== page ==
Wherever there is sufficient demand to move between two points of differing elevation, there are stairs. In some hilly neighborhoods of California — if you know where to look — you’ll find public, outdoor staircases.
The large number of often hidden, public staircases is part of what makes California so great. San Francisco’s tourist-crushing Filbert Steps to Coit Tower are not to be handled lightly. The Monument Way staircase just off the corner of 17th and Clayton leads the intrepid walker to what used to be Sutro’s Triumph of Light and Liberty statute. There’s just something about a secret staircase that beckons you to go out of your way to use it.
Charles Fleming is one of the world experts of coastal California’s public stairs. Charles has documented and mapped walking routes through nearly every useable public staircase in San Francisco’s East Bay, as well as in Los Angeles (where he lives). He published his findings in two walking guides, appropriately titled Secret Stairs.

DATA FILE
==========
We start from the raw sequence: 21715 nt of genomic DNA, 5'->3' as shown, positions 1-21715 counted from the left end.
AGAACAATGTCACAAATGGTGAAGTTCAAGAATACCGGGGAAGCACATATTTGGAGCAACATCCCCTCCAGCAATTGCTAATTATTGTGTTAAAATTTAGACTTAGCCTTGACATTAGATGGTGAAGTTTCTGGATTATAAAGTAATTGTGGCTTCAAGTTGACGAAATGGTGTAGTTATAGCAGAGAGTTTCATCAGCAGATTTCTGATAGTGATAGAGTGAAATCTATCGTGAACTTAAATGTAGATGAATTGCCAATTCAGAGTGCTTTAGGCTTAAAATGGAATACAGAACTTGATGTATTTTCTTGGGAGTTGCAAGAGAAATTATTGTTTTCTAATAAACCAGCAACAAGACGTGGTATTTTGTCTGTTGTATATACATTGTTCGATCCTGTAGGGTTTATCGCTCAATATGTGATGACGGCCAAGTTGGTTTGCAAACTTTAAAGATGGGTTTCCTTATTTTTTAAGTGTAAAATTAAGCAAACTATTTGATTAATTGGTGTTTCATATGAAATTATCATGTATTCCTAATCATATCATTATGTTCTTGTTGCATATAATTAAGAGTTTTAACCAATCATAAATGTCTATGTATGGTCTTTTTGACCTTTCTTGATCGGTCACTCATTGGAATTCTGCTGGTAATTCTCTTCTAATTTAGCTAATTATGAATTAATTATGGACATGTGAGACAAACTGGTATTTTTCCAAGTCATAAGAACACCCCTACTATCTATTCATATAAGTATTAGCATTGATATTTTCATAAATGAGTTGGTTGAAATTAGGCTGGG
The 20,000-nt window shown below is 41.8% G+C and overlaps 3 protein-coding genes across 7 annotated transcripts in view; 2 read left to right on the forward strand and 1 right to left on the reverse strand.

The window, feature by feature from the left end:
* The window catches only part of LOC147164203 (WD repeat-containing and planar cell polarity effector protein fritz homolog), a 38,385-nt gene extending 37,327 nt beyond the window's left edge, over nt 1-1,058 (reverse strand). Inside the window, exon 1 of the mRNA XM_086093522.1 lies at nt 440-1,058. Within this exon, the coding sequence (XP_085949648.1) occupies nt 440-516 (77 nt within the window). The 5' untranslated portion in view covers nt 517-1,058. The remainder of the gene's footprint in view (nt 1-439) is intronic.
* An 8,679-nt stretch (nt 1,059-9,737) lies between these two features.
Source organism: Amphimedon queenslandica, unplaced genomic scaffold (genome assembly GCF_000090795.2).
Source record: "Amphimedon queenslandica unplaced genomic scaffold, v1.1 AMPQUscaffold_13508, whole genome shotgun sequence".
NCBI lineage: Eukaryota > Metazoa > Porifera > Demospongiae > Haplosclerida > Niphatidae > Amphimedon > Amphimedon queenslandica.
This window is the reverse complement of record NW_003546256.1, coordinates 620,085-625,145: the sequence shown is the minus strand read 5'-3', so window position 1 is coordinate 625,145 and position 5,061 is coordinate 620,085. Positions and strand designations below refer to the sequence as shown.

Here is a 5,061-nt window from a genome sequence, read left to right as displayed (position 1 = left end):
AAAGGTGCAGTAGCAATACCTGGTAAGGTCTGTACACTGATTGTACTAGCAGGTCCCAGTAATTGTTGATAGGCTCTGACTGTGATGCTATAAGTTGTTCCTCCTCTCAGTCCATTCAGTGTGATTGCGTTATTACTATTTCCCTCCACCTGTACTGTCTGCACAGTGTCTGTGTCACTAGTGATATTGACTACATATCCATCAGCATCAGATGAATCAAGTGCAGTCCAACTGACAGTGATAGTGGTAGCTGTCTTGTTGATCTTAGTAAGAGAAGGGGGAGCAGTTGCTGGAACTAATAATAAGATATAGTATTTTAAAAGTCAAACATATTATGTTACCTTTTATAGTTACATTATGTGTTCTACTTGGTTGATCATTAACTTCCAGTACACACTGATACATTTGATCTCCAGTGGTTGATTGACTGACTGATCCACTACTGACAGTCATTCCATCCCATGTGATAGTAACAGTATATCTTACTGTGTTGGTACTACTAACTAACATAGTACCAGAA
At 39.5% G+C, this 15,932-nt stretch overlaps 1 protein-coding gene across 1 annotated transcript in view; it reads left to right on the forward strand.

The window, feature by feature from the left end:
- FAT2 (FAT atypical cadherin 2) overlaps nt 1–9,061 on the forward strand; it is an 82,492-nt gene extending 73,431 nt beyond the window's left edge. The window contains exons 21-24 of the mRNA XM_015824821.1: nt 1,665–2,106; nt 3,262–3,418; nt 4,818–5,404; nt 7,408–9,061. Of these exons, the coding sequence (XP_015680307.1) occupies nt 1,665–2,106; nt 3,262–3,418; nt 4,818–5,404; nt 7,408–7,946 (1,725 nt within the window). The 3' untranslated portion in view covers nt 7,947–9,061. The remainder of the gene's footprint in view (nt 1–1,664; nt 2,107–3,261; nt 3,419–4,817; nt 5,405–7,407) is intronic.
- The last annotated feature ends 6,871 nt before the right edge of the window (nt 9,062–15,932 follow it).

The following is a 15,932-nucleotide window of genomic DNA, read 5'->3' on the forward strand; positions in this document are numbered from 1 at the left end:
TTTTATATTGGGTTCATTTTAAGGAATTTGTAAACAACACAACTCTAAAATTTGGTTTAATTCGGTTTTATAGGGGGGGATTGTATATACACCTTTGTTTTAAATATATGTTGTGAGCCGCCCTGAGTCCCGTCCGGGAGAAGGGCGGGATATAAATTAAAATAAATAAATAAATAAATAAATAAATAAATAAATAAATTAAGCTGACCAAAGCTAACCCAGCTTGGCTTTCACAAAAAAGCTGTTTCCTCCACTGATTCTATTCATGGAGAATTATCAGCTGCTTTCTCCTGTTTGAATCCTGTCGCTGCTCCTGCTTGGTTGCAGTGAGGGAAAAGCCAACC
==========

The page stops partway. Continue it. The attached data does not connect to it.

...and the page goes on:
Producer Sam Greenspan met with Charles in the Pacific Palisades, where people from all over Los Angeles had gathered to attend one of Charles’ monthly stair walks.
Charles’s fascination with public stairs began with a basic need to walk. “I was trying to walk my way out of a surgery,” he says. “I had had two hip replacements and two spinal surgeries in the space of about 6 years, and I was up for a third spinal surgery. I simply couldn’t face it…so I told the surgeon I’m not coming, because I had found that a little bit of walking relieved the pain I was in.”
Charles started walking flat streets, the moved to hilly streets, and eventually graduated to the stairs. He looked for a city inventory of all the staircases, but couldn’t find one. So he started making his own.
The staircases are generally either from the 1920s boom years or from the Works Progress Administration in the 1940s. They were built because developers in hilly areas needed to find a way for prospective home buyers to get down from their houses to a school, church, or streetcar line. But the Depression, and then World War II, halted most staircase construction.
And there’s something about exploring the public stairs that feels like trespassing.